The Sunday Magazine

Philosophy as therapy

Philosophy professor Tom Stern argues that philosophy is a search for truth, not a short cut to comfort and happiness.
Circa 410 BC, The Greek philosopher Socrates teaches his doctrines to the young Athenians while awaiting his execution. (Photo by Hulton Archive/Getty Images)

Let's face it. This crazy, mixed-up world can knock you flat sometimes and have you asking yourself big questions: "What does it all mean?" "Who am I?" "What is real happiness?" When you get walloped by existential angst, and you need some solace, you may well look to big thinkers from the past to calm your anxious mind. Philosophers such as Plato, Marcus Aurelius, Descartes or Kierkegaard.

A growing number of people are looking to philosophers for help as they grapple with life's many problems.  They may be seeking philosophical counselling, where they meet one-on-one with a philosopher rather than a therapist. They may attend philosophy classes at their local university - classes that are advertised to the public, promising that students will discover a life full of purpose and meaning. Contemporary philosophers are writing books that have wide popular appeal, with titles like books How Proust Can Change Your Life, A Guide to the Good Life, The Righteous Mind or The Obstacle is the Way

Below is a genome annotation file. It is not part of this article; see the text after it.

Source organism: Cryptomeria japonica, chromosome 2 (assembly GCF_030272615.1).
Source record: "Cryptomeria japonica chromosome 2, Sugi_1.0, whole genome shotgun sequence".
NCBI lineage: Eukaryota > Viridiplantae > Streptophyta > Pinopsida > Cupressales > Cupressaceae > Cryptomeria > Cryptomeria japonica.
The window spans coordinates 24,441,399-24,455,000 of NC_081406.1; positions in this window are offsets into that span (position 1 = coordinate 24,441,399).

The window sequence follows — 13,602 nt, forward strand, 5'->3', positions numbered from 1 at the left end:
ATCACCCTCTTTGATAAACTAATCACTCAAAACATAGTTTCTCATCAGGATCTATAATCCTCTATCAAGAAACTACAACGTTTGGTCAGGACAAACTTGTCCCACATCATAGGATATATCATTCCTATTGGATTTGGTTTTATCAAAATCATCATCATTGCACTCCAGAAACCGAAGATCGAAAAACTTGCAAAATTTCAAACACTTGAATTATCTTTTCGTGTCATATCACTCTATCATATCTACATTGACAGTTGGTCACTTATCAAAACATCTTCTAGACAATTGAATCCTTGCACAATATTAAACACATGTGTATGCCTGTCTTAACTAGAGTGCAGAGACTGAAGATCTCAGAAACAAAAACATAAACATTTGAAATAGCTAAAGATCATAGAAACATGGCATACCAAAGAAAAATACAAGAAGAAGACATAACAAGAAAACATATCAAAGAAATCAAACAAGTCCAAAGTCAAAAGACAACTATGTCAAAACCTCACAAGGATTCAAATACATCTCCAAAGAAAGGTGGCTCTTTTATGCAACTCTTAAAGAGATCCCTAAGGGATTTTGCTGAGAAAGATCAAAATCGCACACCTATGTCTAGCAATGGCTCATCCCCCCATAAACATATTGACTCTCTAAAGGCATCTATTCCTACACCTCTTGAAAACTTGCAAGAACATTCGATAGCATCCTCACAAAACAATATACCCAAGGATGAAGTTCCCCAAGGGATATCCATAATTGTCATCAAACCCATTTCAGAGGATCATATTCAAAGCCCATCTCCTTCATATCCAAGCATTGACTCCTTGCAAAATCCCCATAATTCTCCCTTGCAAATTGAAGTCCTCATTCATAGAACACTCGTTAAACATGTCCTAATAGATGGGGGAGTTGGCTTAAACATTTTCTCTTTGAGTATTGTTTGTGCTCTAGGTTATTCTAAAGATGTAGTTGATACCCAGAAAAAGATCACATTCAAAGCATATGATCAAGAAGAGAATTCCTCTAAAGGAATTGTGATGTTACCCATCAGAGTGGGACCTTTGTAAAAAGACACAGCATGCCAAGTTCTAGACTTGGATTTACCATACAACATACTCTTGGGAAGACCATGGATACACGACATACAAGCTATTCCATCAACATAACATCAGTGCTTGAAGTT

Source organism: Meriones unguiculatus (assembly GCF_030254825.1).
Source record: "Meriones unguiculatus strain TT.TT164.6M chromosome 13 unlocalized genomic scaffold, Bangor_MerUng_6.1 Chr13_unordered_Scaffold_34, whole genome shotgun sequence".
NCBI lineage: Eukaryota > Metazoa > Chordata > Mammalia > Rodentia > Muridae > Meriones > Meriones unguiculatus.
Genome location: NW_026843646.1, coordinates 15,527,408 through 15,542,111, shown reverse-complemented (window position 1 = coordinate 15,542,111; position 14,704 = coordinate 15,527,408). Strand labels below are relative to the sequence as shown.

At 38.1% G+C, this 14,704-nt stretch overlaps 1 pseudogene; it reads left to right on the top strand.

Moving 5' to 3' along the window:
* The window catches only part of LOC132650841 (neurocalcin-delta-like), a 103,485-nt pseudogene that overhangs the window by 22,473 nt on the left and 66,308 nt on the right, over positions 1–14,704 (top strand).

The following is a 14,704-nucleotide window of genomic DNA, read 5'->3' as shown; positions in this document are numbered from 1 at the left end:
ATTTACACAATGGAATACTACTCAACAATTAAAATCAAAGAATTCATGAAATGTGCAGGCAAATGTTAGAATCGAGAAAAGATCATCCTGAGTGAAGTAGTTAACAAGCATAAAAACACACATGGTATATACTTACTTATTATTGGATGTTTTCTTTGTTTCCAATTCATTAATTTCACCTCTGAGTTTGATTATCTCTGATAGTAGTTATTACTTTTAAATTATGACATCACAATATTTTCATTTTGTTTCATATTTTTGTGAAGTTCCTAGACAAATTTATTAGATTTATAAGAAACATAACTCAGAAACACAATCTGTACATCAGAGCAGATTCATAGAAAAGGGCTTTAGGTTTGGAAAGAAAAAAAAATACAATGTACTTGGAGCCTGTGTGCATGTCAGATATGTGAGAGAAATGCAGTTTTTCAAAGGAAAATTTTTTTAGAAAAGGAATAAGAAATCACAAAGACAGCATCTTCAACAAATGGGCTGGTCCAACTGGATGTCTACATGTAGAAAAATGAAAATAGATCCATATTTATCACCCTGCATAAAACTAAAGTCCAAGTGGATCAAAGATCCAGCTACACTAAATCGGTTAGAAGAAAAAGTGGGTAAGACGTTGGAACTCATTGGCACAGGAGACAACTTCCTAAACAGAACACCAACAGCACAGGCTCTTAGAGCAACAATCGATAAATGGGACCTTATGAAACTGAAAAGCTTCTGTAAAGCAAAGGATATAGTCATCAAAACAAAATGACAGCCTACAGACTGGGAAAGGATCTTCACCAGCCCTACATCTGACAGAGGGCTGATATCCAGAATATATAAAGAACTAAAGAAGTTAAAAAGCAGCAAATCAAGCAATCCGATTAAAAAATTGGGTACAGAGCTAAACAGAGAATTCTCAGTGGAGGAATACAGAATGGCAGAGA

But before you grab a dose of Socrates to ease your psychic pain, philosopher Tom Stern warns that looking to philosophers for therapeutic purposes might come with side effects. Tom Stern teaches in the Department of Philosophy at University College London, in England, and he and guest host Kevin Sylvester tackle another big question: "So what is philosophy good for?"